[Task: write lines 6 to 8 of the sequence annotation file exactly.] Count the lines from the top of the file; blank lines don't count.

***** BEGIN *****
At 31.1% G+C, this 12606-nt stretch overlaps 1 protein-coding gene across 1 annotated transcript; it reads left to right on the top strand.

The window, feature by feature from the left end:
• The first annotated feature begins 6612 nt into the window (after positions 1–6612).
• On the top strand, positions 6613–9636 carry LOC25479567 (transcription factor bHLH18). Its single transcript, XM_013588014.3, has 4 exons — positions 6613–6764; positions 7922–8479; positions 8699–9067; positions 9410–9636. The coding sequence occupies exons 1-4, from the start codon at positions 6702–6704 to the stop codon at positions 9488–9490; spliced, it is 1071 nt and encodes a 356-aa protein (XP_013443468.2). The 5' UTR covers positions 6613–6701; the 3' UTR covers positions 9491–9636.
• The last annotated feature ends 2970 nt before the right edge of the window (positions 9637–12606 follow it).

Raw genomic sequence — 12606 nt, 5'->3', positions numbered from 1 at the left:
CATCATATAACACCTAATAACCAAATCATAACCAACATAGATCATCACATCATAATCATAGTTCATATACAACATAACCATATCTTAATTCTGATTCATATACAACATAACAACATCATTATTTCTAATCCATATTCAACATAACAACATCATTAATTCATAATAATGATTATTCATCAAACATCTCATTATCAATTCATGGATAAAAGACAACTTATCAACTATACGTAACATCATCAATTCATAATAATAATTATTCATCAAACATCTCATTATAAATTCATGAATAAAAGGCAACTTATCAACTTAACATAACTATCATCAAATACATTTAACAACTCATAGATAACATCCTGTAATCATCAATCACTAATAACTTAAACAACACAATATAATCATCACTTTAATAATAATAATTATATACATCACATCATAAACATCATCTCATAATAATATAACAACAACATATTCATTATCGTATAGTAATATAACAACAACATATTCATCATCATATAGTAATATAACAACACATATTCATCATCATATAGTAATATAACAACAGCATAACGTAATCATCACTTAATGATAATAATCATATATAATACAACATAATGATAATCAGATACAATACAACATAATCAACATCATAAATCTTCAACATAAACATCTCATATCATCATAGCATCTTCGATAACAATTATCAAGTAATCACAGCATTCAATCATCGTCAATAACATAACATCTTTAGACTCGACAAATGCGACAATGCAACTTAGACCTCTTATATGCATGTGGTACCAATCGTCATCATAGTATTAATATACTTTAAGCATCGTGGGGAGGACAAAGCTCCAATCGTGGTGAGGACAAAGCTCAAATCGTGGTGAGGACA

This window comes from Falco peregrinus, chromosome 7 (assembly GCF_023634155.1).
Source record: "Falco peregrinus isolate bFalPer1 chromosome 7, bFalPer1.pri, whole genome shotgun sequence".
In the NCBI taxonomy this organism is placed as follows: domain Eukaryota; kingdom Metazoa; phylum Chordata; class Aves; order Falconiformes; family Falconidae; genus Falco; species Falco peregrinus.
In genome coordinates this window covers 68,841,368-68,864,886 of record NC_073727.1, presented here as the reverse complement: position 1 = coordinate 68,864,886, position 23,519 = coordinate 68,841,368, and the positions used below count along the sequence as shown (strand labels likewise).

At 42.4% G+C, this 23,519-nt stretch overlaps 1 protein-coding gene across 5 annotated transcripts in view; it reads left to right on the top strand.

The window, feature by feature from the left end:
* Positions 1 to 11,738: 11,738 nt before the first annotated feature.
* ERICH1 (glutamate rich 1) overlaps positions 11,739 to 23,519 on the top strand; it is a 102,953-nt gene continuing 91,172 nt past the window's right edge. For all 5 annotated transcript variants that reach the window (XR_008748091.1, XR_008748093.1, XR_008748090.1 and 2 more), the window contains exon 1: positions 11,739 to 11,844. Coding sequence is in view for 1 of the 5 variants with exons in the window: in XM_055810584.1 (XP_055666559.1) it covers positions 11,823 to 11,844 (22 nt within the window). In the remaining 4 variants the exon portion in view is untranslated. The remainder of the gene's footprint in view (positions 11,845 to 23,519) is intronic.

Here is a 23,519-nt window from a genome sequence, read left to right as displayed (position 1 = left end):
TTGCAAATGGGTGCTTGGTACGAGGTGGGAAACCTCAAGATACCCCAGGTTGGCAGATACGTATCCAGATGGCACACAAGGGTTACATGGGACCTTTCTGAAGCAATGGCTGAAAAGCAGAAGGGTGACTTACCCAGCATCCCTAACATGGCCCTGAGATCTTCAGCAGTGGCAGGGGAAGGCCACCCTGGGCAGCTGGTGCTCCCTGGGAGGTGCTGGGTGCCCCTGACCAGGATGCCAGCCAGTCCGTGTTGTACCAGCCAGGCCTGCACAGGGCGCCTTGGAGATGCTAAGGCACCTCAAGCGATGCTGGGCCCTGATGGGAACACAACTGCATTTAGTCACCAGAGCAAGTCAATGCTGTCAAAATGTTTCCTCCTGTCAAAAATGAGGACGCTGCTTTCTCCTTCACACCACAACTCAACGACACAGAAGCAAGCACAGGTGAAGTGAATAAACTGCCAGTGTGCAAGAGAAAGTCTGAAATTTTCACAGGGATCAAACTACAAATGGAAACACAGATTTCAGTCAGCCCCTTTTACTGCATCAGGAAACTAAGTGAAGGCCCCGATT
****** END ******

Raw genomic sequence — 12606 nt, 5'->3', positions numbered from 1 at the left:
CATCATATAACACCTAATAACCAAATCATAACCAACATAGATCATCACATCATAATCATAGTTCATATACAACATAACCATATCTTAATTCTGATTCATATACAACATAACAACATCATTATTTCTAATCCATATTCAACATAACAACATCATTAATTCATAATAATGATTATTCATCAAACATCTCATTATCAATTCATGGATAAAAGACAACTTATCAACTATACGTAACATCATCAATTCATAATAATAATTATTCATCAAACATCTCATTATAAATTCATGAATAAAAGGCAACTTATCAACTTAACATAACTATCATCAAATACATTTAACAACTCATAGATAACATCCTGTAATCATCAATCACTAATAACTTAAACAACACAATATAATCATCACTTTAATAATAATAATTATATACATCACATCATAAACATCATCTCATAATAATATAACAACAACATATTCATTATCGTATAGTAATATAACAACAACATATTCATCATCATATAGTAATATAACAACACATATTCATCATCATATAGTAATATAACAACAGCATAACGTAATCATCACTTAATGATAATAATCATATATAATACAACATAATGATAATCAGATACAATACAACATAATCAACATCATAAATCTTCAACATAAACATCTCATATCATCATAGCATCTTCGATAACAATTATCAAGTAATCACAGCATTCAATCATCGTCAATAACATAACATCTTTAGACTCGACAAATGCGACAATGCAACTTAGACCTCTTATATGCATGTGGTACCAATCGTCATCATAGTATTAATATACTTTAAGCATCGTGGGGAGGACAAAGCTCCAATCGTGGTGAGGACAAAGCTCAAATCGTGGTGAGGACA

This window comes from Falco peregrinus, chromosome 7 (assembly GCF_023634155.1).